A lot of people want Flattr — or something like it — to work. Monetizing online content is a continuing problem, and micropayments may provide a solution. Flattr is probably the best-known exponent of these virtual tips, or “microdonations” as it calls them, and a few content platforms such as DailyMotion have signed up to allow their users to make pocket-money off their videos.
However, “flattring” someone has until now remained a slightly clunky business, with the content platform needing to carry a Flattr button and with the user having to remember to click it in order to reward the creator. No longer – changes revealed on Monday make it possible to flattr someone simply by clicking the “like” or “favorite” button that’s already next to their content. At launch, 8 services are supported: Twitter, Instagram, SoundCloud, Github, Flickr, Vimeo, 500px and App.net.
That’s right: this makes it possible for you to earn money just by being an awesome tweeter.Cashing in
Let’s remind ourselves of how Flattr works: users budget a certain amount of money that they want to donate or pay each month. Let’s say User X wants to spend $10 a month. Each time User X flattrs someone, that flattr gets added to a tally, and at the end of the month the money gets divided by that number. Flattr itself takes a 10 percent cut, so, if User X flattrs people 100 times in the month, each recipient then gets 9c.
According to Flattr co-founder Linus Olsson, there have been around 1.5 million flattrs performed since the service launched three years ago. Ignoring the fact that some pay a lot and others very little, the average monthly spend per user is around €4.50 ($5.80) and the average flattr is around €0.50. From this, we can deduce that, on average, users flattr around 9 times each month – this is really not much, and it highlights the need for Flattr to make the changes it announced today.
As Olsson explained to me, it was one thing to have a button that blog proprietors could integrate into their own self-hosted site, but it’s quite another thing to handle the content spewed out on platforms such as Twitter:
“The main way of flattring before has been the button, but the problem with the button is with most content sites today it’s impossible to integrate the button. So we have been thinking how to make it simpler to flattr and possible to flattr in places where the button cannot be added.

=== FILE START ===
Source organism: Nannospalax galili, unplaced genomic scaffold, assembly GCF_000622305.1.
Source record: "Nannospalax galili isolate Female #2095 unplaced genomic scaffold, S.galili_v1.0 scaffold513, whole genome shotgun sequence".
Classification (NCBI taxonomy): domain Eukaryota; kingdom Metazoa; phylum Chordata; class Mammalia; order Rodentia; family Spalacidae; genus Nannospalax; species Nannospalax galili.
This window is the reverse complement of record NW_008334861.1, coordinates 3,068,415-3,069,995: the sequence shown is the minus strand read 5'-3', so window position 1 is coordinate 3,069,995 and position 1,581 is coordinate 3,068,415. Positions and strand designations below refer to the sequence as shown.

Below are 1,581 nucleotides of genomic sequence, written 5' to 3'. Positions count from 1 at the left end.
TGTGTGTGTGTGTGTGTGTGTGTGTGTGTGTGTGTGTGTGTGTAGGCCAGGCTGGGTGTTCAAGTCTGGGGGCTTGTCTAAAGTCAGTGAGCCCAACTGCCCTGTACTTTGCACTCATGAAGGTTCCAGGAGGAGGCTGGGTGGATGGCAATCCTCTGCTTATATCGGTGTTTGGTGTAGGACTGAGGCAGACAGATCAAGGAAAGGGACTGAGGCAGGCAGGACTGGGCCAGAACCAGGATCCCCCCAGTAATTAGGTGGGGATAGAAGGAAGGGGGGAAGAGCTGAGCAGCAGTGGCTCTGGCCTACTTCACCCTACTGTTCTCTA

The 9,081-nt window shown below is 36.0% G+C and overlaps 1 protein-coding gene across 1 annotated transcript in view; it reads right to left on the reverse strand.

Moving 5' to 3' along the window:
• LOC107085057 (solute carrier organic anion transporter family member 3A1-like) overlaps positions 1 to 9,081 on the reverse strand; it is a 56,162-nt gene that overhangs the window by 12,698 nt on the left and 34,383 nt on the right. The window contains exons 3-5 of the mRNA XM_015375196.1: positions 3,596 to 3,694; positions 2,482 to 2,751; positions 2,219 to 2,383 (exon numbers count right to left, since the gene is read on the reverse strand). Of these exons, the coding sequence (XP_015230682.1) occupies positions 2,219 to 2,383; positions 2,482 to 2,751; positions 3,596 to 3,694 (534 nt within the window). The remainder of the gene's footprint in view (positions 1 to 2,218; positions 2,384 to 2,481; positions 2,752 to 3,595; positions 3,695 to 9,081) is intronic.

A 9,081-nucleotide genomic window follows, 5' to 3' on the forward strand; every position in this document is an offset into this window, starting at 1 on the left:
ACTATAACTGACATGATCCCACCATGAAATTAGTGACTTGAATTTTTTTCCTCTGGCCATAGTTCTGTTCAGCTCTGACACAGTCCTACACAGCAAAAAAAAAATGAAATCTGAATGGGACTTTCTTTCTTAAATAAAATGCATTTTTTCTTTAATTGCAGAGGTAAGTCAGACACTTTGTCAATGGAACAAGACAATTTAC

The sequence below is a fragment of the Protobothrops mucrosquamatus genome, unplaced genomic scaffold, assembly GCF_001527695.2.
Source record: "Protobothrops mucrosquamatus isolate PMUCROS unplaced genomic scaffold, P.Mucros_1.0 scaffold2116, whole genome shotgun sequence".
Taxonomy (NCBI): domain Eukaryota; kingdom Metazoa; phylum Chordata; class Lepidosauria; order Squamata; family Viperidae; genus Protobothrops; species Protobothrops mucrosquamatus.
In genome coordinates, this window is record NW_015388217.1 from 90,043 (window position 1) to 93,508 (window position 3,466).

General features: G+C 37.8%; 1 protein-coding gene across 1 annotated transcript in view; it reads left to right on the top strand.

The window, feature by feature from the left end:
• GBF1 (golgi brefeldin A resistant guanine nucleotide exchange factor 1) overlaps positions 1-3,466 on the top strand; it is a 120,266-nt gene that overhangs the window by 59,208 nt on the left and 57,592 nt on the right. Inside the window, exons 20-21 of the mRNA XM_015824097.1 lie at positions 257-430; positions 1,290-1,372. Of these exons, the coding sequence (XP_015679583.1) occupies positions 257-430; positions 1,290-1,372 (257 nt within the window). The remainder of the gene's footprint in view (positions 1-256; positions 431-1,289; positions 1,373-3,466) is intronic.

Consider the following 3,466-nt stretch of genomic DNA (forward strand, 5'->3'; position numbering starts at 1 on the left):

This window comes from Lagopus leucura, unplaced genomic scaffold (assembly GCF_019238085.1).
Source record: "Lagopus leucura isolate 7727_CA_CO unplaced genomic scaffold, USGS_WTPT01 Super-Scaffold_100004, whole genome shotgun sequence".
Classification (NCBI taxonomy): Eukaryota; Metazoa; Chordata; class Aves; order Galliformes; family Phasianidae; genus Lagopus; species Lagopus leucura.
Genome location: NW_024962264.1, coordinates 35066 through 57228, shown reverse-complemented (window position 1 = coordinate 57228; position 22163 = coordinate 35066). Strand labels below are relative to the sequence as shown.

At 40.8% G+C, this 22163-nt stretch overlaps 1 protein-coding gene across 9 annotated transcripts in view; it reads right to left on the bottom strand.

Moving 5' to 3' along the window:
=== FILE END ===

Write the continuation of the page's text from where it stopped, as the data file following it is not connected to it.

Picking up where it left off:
“The logical way was to use existing like and favorite buttons, which one can argue are empty right now. Now you can make those functions worth something. We see it as giving them the value they should have.”
This integration has not involved partnering up with Twitter and the others; instead, Flattr is simply using their APIs. “That’s one reason we didn’t do this when we started three years ago — it wasn’t possible,” Olsson pointed out.More widespread, but more subtle
The use of APIs comes with several benefits for Flattr. For a start, it gets the startup around the problem presented to it by Apple last year. Apple rejected a podcasting app called Instacast on the basis that it included Flattr payment functionality – this apparently broke the App Store T&Cs, because it didn’t give Apple a way to claim its 30 percent cut of all in-app payments.
Now, because Flattr’s method of tapping into the core service’s APIs obviates the need for a telltale Flattr button, Apple would have no way of knowing whether the use of an app that’s plugged into Instagram or Twitter, for example, might result in someone making money without Cupertino taking a slice.
The other problem partially solved by the API approach is that of unclaimed flattrs. A Twitter user, for instance, doesn’t have to sign up to Flattr in order to have people flattr their tweets – they do, however, have to create a Flattr account in order to get the cash. So, when they create that Flattr account, authorizing Flattr on their Twitter account will tell the system that, yes, they are the person whom User X meant to credit.
That said, there is an outstanding problem: right now Flattr has no way of automatically informing people that someone out there is trying to give them money; it’s up to the user to tell their intended recipient to sign up and claim their payment (the payment only leaves the user’s account once it is claimed).Will it work?
As I stated above, there is a lot of goodwill behind the micropayments concept, but also a number of failed attempts to make the concept work in reality.
If you view this as a chicken-and-egg dilemma, then Flattr is very much doing the right thing. After all, you’re less likely to get into being a Flattr user if the person you want to give money to hasn’t made it super-easy to take Flattr payments. Conversely, if there aren’t scores of people using the service, there is little impetus for content platforms to incorporate the Flattr button.
In theory, quietly plugging into platforms such as Twitter and Instagram makes it a heck of a lot easier for the service to gain scale. However, it raises another issue: visibility. If there’s no Flattr button, how is the company going to educate users about the scheme? How will they know that this system is in place, allowing them to reward their favorite content producers?
Olsson reckons the imminent introduction of automated notifications for content creators will help the service spread: “First people get unclaimed flattrs, get a message about them, collect them [then] flattr others.” I’m not so sure. It’s true that the services we’re talking about didn’t sport Flattr buttons in the first place, but I can’t help but feel that some extra marketing element would be needed in order to really educate potential users about the service.
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